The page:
I grew up in the school of "it should never have come to that." My dad taught me that in almost any close loss, the play that decided the game shouldn't be scrutinized while the rest of the things a team did wrong up to that point are neglected.
So in that spirit, I won't focus (much) on the Sean Burnett-Adam Kennedy pinball play that put Lance Zawadski on base in the 11th inning of the Nationals' 3-2 loss to the Padres on Sunday, or the decisive single Matt Capps gave up to Nick Hundley after home-plate umpire Bob Davidson called a ball on Capps' fastball, which replays showed should have been an inning-ending strike three.
Because it should never have come to that.
The Nationals scored both of their runs on Ryan Zimmerman solo homers on Sunday; outside of Zimmerman and Adam Dunn, they had just two hits, neither of those for extra bases and only one from a starter (Nyjer Morgan).
In their last 16 games, the Nationals have scored just 58 runs, winning just five times. They entered Sunday with a .364 slugging percentage in their last 15 games, and only Zimmerman's homers (the 100th and 101st of his career) went for extra bases.
"I don't think anyone's really been scoring runs on that team over there," Zimmerman said. "We ran into some good pitching. You go to San Francisco, they have a great staff. Obviously, the guys here are good. We haven't hit our stride yet, but if you look at the numbers, I don't think they're terrible. They're not where they need to be, but we'll go through our stretch where we get hot and get them back to where we're supposed to be."
The Nationals' top two hitters were 1-for-9, and if either Morgan or Kennedy had gotten on base in front of Zimmerman, Washington could have scored another run. The Nationals are clearly missing Ivan Rodriguez, but even with the catcher, the lineup feels a batter too thin. And as we discussed yesterday, if Morgan is struggling and the Nationals aren't getting production out of Roger Bernadina (who's now hitting .241), the lineup starts to look awfully short.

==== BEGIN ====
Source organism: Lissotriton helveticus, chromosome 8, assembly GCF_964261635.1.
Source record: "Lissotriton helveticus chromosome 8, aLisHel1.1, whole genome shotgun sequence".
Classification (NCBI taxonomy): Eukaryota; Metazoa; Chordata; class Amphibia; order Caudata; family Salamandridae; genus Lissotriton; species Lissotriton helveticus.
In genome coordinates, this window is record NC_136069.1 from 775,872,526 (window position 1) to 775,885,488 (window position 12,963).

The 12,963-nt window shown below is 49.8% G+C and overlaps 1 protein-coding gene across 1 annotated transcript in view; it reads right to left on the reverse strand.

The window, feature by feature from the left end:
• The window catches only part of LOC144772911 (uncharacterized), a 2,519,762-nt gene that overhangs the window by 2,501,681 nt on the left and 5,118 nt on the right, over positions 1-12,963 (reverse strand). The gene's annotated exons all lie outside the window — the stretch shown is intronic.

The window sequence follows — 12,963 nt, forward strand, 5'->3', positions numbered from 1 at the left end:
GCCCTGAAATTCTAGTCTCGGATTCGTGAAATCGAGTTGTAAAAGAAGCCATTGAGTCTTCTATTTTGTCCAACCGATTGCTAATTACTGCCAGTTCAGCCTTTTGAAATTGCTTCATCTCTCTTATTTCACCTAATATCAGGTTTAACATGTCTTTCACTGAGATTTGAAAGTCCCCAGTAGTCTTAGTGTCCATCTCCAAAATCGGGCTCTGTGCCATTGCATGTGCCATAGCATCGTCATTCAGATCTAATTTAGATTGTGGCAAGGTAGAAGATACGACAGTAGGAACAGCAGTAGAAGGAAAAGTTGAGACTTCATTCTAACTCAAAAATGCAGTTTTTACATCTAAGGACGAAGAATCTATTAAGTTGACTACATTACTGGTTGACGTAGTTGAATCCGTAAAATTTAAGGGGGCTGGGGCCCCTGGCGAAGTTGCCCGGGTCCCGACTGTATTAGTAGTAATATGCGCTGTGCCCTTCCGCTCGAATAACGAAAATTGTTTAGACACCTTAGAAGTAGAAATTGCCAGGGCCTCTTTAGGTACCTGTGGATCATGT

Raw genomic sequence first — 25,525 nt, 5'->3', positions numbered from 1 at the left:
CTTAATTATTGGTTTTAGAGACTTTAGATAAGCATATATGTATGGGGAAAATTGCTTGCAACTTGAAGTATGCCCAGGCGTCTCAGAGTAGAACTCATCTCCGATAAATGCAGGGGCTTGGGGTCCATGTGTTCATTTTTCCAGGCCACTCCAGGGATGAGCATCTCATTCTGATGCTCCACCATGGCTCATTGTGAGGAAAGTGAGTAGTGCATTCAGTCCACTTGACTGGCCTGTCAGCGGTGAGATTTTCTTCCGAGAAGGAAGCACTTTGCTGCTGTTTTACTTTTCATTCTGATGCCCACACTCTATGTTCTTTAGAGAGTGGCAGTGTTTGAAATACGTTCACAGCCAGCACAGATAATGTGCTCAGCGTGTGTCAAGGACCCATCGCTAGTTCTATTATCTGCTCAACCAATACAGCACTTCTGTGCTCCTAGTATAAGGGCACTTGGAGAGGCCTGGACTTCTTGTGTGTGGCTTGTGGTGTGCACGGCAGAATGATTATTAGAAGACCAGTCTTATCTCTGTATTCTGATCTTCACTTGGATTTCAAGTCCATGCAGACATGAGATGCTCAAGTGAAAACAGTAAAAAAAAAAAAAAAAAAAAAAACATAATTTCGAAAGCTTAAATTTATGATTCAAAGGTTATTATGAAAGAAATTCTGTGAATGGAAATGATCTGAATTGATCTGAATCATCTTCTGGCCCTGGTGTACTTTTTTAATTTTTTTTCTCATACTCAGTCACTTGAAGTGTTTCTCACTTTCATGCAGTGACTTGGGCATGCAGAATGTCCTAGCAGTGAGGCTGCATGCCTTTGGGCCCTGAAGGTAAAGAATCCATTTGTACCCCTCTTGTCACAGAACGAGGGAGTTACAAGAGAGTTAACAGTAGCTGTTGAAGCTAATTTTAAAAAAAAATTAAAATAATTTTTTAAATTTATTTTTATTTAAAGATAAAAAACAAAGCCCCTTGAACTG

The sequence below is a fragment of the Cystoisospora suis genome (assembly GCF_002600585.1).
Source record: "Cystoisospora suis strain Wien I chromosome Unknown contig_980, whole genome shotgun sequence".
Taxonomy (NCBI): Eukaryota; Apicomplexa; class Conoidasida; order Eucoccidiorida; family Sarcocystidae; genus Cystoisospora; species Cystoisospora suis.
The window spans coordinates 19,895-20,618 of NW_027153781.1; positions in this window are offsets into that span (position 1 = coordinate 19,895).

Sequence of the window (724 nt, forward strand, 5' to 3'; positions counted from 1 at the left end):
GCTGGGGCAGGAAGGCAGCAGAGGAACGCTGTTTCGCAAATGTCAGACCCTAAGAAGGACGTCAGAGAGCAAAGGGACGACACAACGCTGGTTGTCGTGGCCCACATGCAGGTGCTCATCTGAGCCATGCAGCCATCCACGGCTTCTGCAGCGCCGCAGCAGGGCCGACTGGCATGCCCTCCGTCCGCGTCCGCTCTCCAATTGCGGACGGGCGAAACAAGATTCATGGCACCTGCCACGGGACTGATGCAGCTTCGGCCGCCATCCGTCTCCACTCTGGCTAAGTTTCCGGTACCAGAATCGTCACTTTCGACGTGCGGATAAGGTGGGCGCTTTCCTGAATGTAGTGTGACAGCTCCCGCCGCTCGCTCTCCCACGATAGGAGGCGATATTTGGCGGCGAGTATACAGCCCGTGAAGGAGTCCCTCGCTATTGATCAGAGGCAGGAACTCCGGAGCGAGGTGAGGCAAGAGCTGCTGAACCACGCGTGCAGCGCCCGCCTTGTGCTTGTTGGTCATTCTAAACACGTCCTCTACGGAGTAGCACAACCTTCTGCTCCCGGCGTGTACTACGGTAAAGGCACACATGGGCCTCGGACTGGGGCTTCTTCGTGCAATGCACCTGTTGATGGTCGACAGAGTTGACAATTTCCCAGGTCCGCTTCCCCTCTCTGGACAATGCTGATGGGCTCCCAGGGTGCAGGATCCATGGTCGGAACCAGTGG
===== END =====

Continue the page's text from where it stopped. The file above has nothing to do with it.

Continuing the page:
This was a team that was built for pitching and defense first, and the Nationals have done those two things relatively well, even though they made two errors on Sunday. But it will be interesting to see if the Nationals make a run at a full-time right fielder sometime this summer.
Riggleman said this morning that he's trying to figure out what he has with Bernadina in the outfield, though he's still committed to getting other players in the lineup against left-handed pitchers. Bernadina had a .586 OPS in his last 11 games entering Sunday, and went 0-for-4 against the Padres in the 11-inning loss.
There may not be a good solution out there in right field, but that would be the easiest way to solve some of the lineup woes. Michael Morse seems to be a forgotten man on the bench, so if Bernadina's not the answer, it's either back to Willie Harris or an outside addition.
Though a bat in right is the quickest fix, and the lineup will improve once Rodriguez returns (probably on June 8), those aren't the only problems. The Nationals' offense, as a whole, is struggling, and waiting for a reprieve from its long slump - the result of which is again a sub-.500 record. Until that happens, they'll continue to play close games and, on some nights, wonder if games should have ended the way they did.
"The example I use is, earlier in the year, Atlanta couldn't score," Riggleman said. "And I thought (manager) Bobby (Cox) had a great answer. He said, 'Every night, we're running into good pitching.' It's not that you're not good hitters. It's not that you're not going to get on base. But he was in a period where his ballclub ran into good pitching every night. Right now, Philadelphia's not scoring. Florida's not scoring. They're good hitters. Right now, we're not scoring, but we've got good hitters. It's the nature of the game. You go through these things. Atlanta's probably tied for first right now after not getting any hits earlier in the year, and that's what we're going to do. We're going to come out of this."